California’s measure to give egg-laying hens more space to move was challenged this week by Missouri’s Attorney General, who filed a lawsuit over the new law claiming it poses an unfair burden to his state’s farmers.
In 2008, California voters approved a ballot measure, otherwise known as Prop 2, that was intended to improve the lives of farm animals by requiring that egg-laying hens, pigs and calves be raised in enclosures that offered them enough space to allow them to lie down, stand up, turn around and fully extend their limbs. After it passed, farmers were given until January 1, 2015 to update their facilities to comply with the new law.
Following Prop 2′s passage, concerns were raised that the move would give out-of-state producers who could continue to sell cheap eggs from battery hens an advantage over California’s producers, so in 2010 the state banned the sale of eggs from all producers that don’t meet the state’s standards for egg production.
Passage of Prop 2 was a historic victory for farm animals who get little protection under current laws, but getting them even the space to enjoy the simple luxury of being able to stretch was an uphill battle that continues to face threats.
Last week, the Farm Bill passed without the King Amendment, which would have limited states’ abilities to set animal care standards for farm animals and would have undone progress many areas have made on a local and state level to improve welfare and food safety, including California’s Prop 2.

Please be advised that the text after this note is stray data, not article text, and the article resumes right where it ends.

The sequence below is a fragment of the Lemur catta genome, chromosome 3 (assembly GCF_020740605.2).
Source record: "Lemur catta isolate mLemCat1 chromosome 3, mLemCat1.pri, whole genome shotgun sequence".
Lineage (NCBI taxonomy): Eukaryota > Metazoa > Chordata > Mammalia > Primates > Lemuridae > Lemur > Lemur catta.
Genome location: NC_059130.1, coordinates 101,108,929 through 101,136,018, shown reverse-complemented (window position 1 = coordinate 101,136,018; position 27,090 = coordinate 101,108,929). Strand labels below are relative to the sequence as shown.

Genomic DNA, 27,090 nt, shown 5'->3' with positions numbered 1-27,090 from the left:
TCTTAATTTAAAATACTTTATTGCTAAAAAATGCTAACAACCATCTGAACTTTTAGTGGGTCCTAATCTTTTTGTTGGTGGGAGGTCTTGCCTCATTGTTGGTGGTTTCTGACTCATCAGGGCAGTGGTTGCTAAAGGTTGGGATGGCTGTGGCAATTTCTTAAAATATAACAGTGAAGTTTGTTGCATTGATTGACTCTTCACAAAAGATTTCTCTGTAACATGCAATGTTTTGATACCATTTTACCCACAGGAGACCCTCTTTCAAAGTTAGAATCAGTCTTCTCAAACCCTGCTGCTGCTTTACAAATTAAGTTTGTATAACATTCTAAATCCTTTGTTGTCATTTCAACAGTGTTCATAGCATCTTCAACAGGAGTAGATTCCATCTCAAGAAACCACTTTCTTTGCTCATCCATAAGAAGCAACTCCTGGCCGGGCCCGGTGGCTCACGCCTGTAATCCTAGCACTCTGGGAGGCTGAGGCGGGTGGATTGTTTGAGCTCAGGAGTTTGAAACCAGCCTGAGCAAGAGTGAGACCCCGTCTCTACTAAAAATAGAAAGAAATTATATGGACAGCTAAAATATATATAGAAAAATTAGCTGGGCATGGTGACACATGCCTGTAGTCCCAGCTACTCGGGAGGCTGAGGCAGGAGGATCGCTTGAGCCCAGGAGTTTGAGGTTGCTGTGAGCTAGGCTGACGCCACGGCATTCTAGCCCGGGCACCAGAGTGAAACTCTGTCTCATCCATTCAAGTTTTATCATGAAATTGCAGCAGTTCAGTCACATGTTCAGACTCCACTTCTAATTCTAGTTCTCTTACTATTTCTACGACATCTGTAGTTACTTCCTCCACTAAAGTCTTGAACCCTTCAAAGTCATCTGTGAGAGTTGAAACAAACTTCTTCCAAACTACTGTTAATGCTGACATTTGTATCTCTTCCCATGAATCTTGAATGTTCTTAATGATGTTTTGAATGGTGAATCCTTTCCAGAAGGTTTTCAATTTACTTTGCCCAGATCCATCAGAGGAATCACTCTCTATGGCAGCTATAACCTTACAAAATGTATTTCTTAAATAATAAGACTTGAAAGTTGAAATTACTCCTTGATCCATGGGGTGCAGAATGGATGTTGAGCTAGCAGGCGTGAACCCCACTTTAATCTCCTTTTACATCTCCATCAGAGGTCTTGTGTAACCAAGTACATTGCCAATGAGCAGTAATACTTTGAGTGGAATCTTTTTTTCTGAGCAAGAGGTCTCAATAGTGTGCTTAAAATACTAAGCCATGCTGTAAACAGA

That victory was short lived with Missouri’s Attorney General Chris Koster taking up the fight to kill the law by filing a federal lawsuit against the state of California that argues Prop 2 violates the Commerce Clause of the U.S. Constitution by imposing requirements on out-of-state farmers.
“This case is not merely about farming practices,” Koster said in a statement. “At stake is whether elected officials in one state may regulate the practices of another state’s citizens who cannot vote them out of office. When California passes legislation that imposes new requirements or limits on Missouri businesses, it is my job to fight against it.”
Approximately 540 million of Missouri’s 1.7 billion eggs are sold to California consumers. According to Koster, Missouri’s producers will have to spend $120 million to come into compliance with the law, or they could stop selling there, which would leave them with a surplus and force some farmers out of business.
However, many still support the notion that states should have the right to pass laws that protect animals and their residents. Jennifer Fearing, the senior state director of the Humane Society of the United States in California, refuted Koster’s claims to that this has nothing to do with health or safety, noting that eggs produced from battery hens have a higher risk of being contaminated with Salmonella and that that there may be an ulterior motive at play here.
“Attorney General Koster’s lawsuit targeting California’s laws, at the cost of taxpayers’ money, just so he can curry favor with Big Agribusiness, threatens state laws across the country dealing with animal cruelty, agriculture, and food safety,”¯ she told the AP.
It’s bad enough that we have to fight just to get farm animals enough room to move, which makes it especially sad to see a state fighting so hard against humane treatment of battery hens just to stick to the status quo because it’s cheaper and requires less effort. Hopefully the court will agree, as it has in other cases. If it doesn’t it could affect our ability to keep products we find cruel, unhealthy or unsafe from coming into our states.
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